Hello to all,
Ok, I’m the first to admit it. We’ve been working too much lately. Maybe we were ready for something spontaneous. Something fun.
Last Saturday we attended Jeff (our director of finance & operations) & Molli’s wedding in Two Rivers, WI. Of course, most of the people from our company who live in the Midwest were there to join in the festivities.
You know you’re working too much when your entire staff gathers round and “encourages” you to take some time off and do something fun.
Clay (one of our project leads) and Gina Rehm were there, and Gina, seizing upon the theme of doing something fun, came up with the idea of checking out the Packers/Bears game the following day. I didn’t realize the Pack was at home, much less playing Da Bears. Green Bay, being about 25 minutes from Two Rivers, was definitely within striking distance. Hmmm.
After an appropriate amount of “suggesting” by assorted members of the staff, Steph and I decided to change our flight plans and drive up with Clay and Gina and see if we could come up with some tickets, and failing that, hang out in the parking lot along with the world renowned masters of tailgating, the Packer fans of Green Bay.
The wedding reception had the typical effects of friends’ wedding receptions, so we all got a later start than we’d hoped, but we made it up to the Stadium by around 11am for the 3:15pm game. Our relatively early arrival garnered us a parking spot fairly close in to the stadium’s East side. The lot was already half filled with all manner of vehicles, each adorned with flagpoles and signs and surrounded by grills, tables, boom-boxes, TV’s and every type of Packer paraphernalia you can imagine.
Once we got parked, Clay and I set out for the West side of the stadium, where one of our clients, Nancy Fictum, had assured us we’d find people selling tickets.
Nancy is highly regarded by our company for two reasons. First, she brings home-baked goodies for our teams whenever we have meetings at her site. Second, Nancy and her husband, Mike, have two season tickets in the end zone at Lambeau Field, thus making them among the select 60,000 or so of the luckiest people on the planet, at least to every other Packer fan in the world. You see, the stadium has been sold out for decades, and every seat is a season ticket. There’s currently a waiting list of over 50,000 names to get a season ticket. The tickets can only be handed down within a family, but even with that restriction, there’s a relative handful that come available every year. At the current rate, they’ll work through the backlog sometime in 3021. So, as you can see, she belongs to a very select fraternity, one that we were confident would have the secret we needed, i.e. where to buy four tickets on game day.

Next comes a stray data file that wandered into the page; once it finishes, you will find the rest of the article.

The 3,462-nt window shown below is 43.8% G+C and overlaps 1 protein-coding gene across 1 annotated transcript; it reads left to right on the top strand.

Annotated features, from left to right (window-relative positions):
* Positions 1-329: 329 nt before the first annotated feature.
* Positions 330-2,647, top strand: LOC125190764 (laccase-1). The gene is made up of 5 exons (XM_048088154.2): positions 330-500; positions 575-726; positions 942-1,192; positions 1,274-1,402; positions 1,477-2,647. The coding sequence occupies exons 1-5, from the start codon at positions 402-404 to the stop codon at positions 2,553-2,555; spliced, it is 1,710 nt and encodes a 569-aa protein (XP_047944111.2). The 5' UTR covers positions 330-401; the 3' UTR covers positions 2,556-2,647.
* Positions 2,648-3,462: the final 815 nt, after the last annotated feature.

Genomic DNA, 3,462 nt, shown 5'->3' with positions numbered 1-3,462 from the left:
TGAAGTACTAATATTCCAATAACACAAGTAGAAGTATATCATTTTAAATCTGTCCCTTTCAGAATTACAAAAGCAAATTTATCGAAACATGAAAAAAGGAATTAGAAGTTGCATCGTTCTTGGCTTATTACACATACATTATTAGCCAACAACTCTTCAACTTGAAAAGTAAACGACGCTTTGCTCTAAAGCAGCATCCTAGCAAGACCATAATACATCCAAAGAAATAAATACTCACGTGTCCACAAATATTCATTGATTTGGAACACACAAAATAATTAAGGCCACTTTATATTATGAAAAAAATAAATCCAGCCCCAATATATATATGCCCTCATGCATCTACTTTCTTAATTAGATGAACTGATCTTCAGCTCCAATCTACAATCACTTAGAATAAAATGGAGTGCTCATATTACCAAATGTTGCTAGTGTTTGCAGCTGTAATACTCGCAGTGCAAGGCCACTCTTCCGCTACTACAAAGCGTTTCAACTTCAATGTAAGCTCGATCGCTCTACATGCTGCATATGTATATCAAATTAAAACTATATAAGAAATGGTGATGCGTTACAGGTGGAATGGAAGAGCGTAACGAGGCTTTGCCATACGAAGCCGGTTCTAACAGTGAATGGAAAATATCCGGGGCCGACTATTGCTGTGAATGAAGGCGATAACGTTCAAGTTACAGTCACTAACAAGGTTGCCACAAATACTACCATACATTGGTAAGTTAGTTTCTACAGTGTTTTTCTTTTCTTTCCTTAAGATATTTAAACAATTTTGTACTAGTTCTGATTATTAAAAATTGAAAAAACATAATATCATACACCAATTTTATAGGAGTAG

But not just any game day. A Bear’s game day. The day when thousands of die hard (these days, there is no other kind…) Bears fans stream North to the land of frozen tundra, most carrying signs reading “I Need Tickets.” Tickets that can only be purchased from the Packer faithful. Adoring worshipers that bleed green and gold. Lombardi acolytes that all sport one common sticker. A sticker that reads “The Bears Still Suck.”
Obviously, the competition would be fierce. Prices would be high. Supply would be low. And letting it slip that I’m a Bears fan would probably not help.
But first, we had to find the sellers.
At the wedding, Nancy had assured us that as they entered the stadium for every home game, there were always fans along the West side of the stadium selling tickets. We figured this would be easy. Work our way to the West side, score some tickets, cruise inside, and the four of us would enjoy our first ever visit to the shrine of Pro Football, Lambeau Field. The axis upon which Titletown turns. The epicenter of Packerdom. The center of the Green and Gold universe, as it were. We were suitably humble.
We were also armed, as Nancy even gave us her home number, just in case we needed directions, a place to park, or the Packers Fan Guild Secret Hand Signals that would show that we were OK to sell tickets to, even if we weren’t wearing a cheese head, tattooed with a life size Vince Lombardi head on our chests, had any major body part painted in Green or Gold, wearing a Green or Gold wig/mask/helmet/hat/foundation garment or decorated with a “The Bears Still Suck” sticker. Yet.